ANZ Customers Can Proceed With Part of Lawsuit Over Credit Card Charges
Australia & New Zealand Banking Group Ltd. (ANZ) customers seeking to recoup fees they claim were illegal can proceed with part of the lawsuit after a judge ruled credit- card charges for late payments can be challenged in court.
Federal Court Justice Michelle Gordon issued the ruling in Melbourne today, dismissing complaints about charges for insufficient funds in accounts or overdrawn bank accounts, ruling those didn’t amount to penalties.
ANZ is the first of 12 banks that IMF Australia Ltd. (IMF), the country’s biggest litigation funder, planned to sue in a bid to recoup as much as A$5 billion ($5.1 billion) that Australian account holders paid in fees in the past six years, according to James Middleweek, managing director at IMF’s Financial Redress Pty unit. Customers holding almost 246,000 accounts have registered to sue, according to IMF’s website.
“This is the first important ruling in what will undoubtedly be a long, drawn-out process,” Middleweek said in a phone interview today.
The credit card late-payment charges make up about 40 percent of the A$50 million in refunds for so-called exception fees sought by ANZ’s customers, Andrew Watson, a principal at Maurice Blackburn Lawyers, who is representing the plaintiffs, said in a phone interview.
ANZ, based in Melbourne, said it welcomed the ruling because it was largely vindicated by it.
“Our consistent position has been that while some of these fees may have been unpopular, we believe they were lawful,” Philip Chronican, the bank’s chief executive officer, said in a statement today.
Chronican said at a news conference in Melbourne that the bank hasn’t decided whether to appeal the ruling against it on credit card late payments. He said the fee, which has been reduced to A$20 from A$35 since the suit was filed, is reasonable and covers costs including those incurred by hiring collection agencies. The bank will defend the fee in the second stage of the trial, he said.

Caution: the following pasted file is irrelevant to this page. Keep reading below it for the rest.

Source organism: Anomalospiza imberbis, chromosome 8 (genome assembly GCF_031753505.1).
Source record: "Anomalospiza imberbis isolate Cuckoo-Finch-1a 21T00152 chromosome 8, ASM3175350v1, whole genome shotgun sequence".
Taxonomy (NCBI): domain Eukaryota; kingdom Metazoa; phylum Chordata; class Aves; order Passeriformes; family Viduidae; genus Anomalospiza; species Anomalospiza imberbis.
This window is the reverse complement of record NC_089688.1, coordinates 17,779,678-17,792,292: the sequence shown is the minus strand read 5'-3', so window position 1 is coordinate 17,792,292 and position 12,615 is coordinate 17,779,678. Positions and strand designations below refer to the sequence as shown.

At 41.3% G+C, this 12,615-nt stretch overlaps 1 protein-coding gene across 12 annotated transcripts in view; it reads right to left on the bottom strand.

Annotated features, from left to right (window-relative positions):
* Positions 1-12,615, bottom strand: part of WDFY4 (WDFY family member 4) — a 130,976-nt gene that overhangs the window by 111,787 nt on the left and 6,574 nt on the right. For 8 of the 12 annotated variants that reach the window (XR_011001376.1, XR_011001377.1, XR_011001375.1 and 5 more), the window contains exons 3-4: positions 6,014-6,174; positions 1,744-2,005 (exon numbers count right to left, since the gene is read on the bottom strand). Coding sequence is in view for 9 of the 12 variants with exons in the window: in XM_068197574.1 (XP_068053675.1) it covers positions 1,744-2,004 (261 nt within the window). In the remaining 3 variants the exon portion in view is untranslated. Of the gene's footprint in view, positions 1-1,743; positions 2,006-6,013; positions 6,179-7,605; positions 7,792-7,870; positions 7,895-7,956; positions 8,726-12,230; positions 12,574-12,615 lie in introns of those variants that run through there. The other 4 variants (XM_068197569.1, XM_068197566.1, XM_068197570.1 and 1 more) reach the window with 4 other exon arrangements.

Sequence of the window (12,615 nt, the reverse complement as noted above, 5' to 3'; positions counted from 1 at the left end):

At issue in the decision was whether the bank fees could be characterized as penalties, in which case they could be challenged in court as excessive and therefore illegal.
Gordon ruled honor fees, A$29.50 charged when a bank cleared a check even though there wasn’t enough money in the account, dishonor fees, A$45 charged when a check bounced, and credit card fees when customers exceeded their approved limit couldn’t be characterized as penalties. A A$35 late payment fee for credit cards could be characterized as a penalty, she said.
The decision will “almost certainly” be appealed, Watson said. He said the High Court of Australia, the country’s top court, would probably have to decide whether the concept of penalties can be expanded to include those charges rejected by Gordon.
The average claim for each customer involved in the lawsuit is about A$1,500, ranging from several hundred dollars to more than A$35,000, Maurice Blackburn said when it filed the case last year.
The case is: John Andrews v. ANZ Banking Group Ltd. VID811/2010. Federal Court of Australia (Melbourne).
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